b) I'd like to know more about my rights at work now I'm a parent. (1 point)

ItÕs important to know your rights in the workplace so that your work fits in with family life.

Parental benefits and rights

 

c) I'm due back soon and I'm worried about choosing the right childcare. (1 point)

There are many childcare options available. Take your time to consider whatÕs best for you and your child.

Childcare guide

 

d) I'm worried about money. Can I claim any benefits or tax credits? (2 points)

If youÕre on a low income, you may be entitled to benefits and/or tax credits. See Useful links.

Parental benefits and rights

 

e) I feel nervous about leaving my child. (2 points)

Going back to work can be a big step. Speak to your employer about any concerns you have.

 

f) I'm back at work. I'm finding it stressful and tiring. (2 points)

If work is stressful, consider talking to your employer about flexible working.

Coping with stress

 

g) I'm not planning to work in the near future. (0 points)

 

 

12. Have you made any of the following changes to your home to protect your child from accidents? You can pick more than one:

 

a) Fitted locks to cupboards and windows.

 

b) Put medicines, bleach and other harmful substances out of reach.

 

c) Installed a smoke detector.

 

d) Fitted a stair gate.

 

e) Covered electrical sockets.

 

f) None of these.

 

 

Safety for under-fives

 

Accidents are one of the leading causes of death among children aged between one and five. Every year, about 500,000 children under five go to hospital because of an accident in the home.

 

Exploring and playing are an essential part of learning and children shouldn't be wrapped in cotton wool. Bumps and bruises are inevitable, but you can do some simple things to make sure your child doesnÕt get seriously injured.

 

 

13. Is your child eating as healthily as you would like?

 

a) Yes, they eat a healthy, well-balanced diet including five portions of fruit and vegetables a day. (0 points)

 

b) They eat well but not enough fruit and vegetables. (1 point)

Be creative with fruit and vegetables. Include them in the foods your child loves, like pizza and pasta.

 

c) I have trouble getting them to eat any food. (2 points)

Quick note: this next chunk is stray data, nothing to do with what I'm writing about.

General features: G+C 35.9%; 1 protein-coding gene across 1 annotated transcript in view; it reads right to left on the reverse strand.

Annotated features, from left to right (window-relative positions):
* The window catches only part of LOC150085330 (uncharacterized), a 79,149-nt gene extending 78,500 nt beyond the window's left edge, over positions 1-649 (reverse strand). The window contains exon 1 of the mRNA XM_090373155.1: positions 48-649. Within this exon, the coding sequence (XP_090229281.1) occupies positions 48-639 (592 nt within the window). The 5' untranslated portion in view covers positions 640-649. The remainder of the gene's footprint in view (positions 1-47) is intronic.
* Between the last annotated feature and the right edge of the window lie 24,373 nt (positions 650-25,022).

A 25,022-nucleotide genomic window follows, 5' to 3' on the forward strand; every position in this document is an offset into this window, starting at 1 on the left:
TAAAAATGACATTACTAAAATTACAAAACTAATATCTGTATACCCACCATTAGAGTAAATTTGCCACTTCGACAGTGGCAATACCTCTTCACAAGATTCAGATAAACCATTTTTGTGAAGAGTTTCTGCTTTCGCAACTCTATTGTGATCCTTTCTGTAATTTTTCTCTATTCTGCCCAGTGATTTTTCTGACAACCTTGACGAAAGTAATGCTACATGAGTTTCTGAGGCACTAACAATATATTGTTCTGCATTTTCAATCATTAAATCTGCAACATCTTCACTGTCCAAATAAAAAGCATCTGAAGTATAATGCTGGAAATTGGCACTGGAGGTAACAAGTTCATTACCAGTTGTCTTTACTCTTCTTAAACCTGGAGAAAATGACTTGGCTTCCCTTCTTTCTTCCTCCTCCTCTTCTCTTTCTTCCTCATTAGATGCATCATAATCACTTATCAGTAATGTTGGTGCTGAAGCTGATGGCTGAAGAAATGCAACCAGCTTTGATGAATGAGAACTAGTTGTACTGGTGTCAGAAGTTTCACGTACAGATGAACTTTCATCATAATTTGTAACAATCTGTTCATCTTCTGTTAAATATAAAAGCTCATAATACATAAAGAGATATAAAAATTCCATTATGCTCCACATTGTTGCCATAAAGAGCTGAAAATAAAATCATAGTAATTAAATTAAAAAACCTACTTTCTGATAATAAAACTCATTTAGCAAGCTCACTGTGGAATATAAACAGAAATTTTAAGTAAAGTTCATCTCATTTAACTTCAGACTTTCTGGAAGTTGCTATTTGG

Cooking with kids can encourage them to eat. If youÕd like more advice, speak to your health visitor.

Problems with eating

 

d) I can't afford healthy food. It costs a lot more than the food I buy. (1 point)

Read our feature about affordable healthy foods. You can also get advice from your health visitor.

 

e) I think my child overeats, especially things like crisps and chocolate. (3 points)

If your child is overeating, speak to your health visitor for advice on healthy eating. See Useful links.

 

f) I'm not sure. (2 points)

Speak to your health visitor about what sorts of your child should be eating and what to avoid.

Healthy meal ideas

 

14. How difficult is your child's behaviour?

 

a) Very difficult and unpredictable. (2 points)

 

b) Often difficult. (1 point)

 

c) Sometimes difficult. (1 point)

 

d) Not difficult at all. (0 points)

 

If your childÕs behaviour is sometimes difficult, or getting worse, you may find it helpful to speak to your health visitor about how to deal with it.

Understanding difficult behaviour

 

More on toddler tantrums

 

Temper tantrums usually start at around 18 months. TheyÕre very common at that age: one in five two year olds has a temper tantrum every day. One reason for this is that two year olds really want to express themselves, but find it difficult.

 

They feel frustrated and the frustration comes out as a tantrum. Once a child can talk more, theyÕre less likely to have tantrums. Tantrums are far less common by about the age of four.

 

 

15. If your child is starting school or pre-school soon, how do you feel about it?